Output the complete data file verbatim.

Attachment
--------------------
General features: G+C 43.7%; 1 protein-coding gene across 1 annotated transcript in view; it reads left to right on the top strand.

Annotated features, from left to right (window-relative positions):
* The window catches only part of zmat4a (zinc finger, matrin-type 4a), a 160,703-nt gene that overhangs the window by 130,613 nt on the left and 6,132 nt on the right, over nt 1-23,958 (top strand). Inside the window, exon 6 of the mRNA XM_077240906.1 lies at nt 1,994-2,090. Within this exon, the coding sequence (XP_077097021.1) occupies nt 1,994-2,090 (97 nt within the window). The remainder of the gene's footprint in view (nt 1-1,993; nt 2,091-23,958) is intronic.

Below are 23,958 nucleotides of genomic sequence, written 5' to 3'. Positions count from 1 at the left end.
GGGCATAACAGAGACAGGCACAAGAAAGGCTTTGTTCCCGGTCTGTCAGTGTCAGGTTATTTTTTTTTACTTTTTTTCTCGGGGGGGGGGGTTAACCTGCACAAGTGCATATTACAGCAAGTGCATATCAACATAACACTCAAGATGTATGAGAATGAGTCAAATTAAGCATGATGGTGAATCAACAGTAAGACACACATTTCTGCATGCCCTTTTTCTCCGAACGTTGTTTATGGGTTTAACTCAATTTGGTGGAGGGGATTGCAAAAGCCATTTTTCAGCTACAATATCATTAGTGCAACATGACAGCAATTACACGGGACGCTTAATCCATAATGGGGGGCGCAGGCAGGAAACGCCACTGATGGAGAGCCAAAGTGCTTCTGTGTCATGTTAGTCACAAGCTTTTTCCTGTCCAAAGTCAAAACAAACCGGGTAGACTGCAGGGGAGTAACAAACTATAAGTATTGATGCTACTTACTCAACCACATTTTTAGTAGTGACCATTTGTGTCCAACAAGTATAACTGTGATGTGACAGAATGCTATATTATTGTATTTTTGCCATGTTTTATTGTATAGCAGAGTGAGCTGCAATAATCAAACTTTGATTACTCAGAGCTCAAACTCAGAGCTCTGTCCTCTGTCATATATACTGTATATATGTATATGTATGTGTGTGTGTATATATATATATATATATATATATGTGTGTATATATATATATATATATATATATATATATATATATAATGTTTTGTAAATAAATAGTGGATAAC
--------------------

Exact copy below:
General features: G+C 43.7%; 1 protein-coding gene across 1 annotated transcript in view; it reads left to right on the top strand.

Annotated features, from left to right (window-relative positions):
* The window catches only part of zmat4a (zinc finger, matrin-type 4a), a 160,703-nt gene that overhangs the window by 130,613 nt on the left and 6,132 nt on the right, over nt 1-23,958 (top strand). Inside the window, exon 6 of the mRNA XM_077240906.1 lies at nt 1,994-2,090. Within this exon, the coding sequence (XP_077097021.1) occupies nt 1,994-2,090 (97 nt within the window). The remainder of the gene's footprint in view (nt 1-1,993; nt 2,091-23,958) is intronic.

Below are 23,958 nucleotides of genomic sequence, written 5' to 3'. Positions count from 1 at the left end.
GGGCATAACAGAGACAGGCACAAGAAAGGCTTTGTTCCCGGTCTGTCAGTGTCAGGTTATTTTTTTTTACTTTTTTTCTCGGGGGGGGGGGTTAACCTGCACAAGTGCATATTACAGCAAGTGCATATCAACATAACACTCAAGATGTATGAGAATGAGTCAAATTAAGCATGATGGTGAATCAACAGTAAGACACACATTTCTGCATGCCCTTTTTCTCCGAACGTTGTTTATGGGTTTAACTCAATTTGGTGGAGGGGATTGCAAAAGCCATTTTTCAGCTACAATATCATTAGTGCAACATGACAGCAATTACACGGGACGCTTAATCCATAATGGGGGGCGCAGGCAGGAAACGCCACTGATGGAGAGCCAAAGTGCTTCTGTGTCATGTTAGTCACAAGCTTTTTCCTGTCCAAAGTCAAAACAAACCGGGTAGACTGCAGGGGAGTAACAAACTATAAGTATTGATGCTACTTACTCAACCACATTTTTAGTAGTGACCATTTGTGTCCAACAAGTATAACTGTGATGTGACAGAATGCTATATTATTGTATTTTTGCCATGTTTTATTGTATAGCAGAGTGAGCTGCAATAATCAAACTTTGATTACTCAGAGCTCAAACTCAGAGCTCTGTCCTCTGTCATATATACTGTATATATGTATATGTATGTGTGTGTGTATATATATATATATATATATATATGTGTGTATATATATATATATATATATATATATATATATATATAATGTTTTGTAAATAAATAGTGGATAAC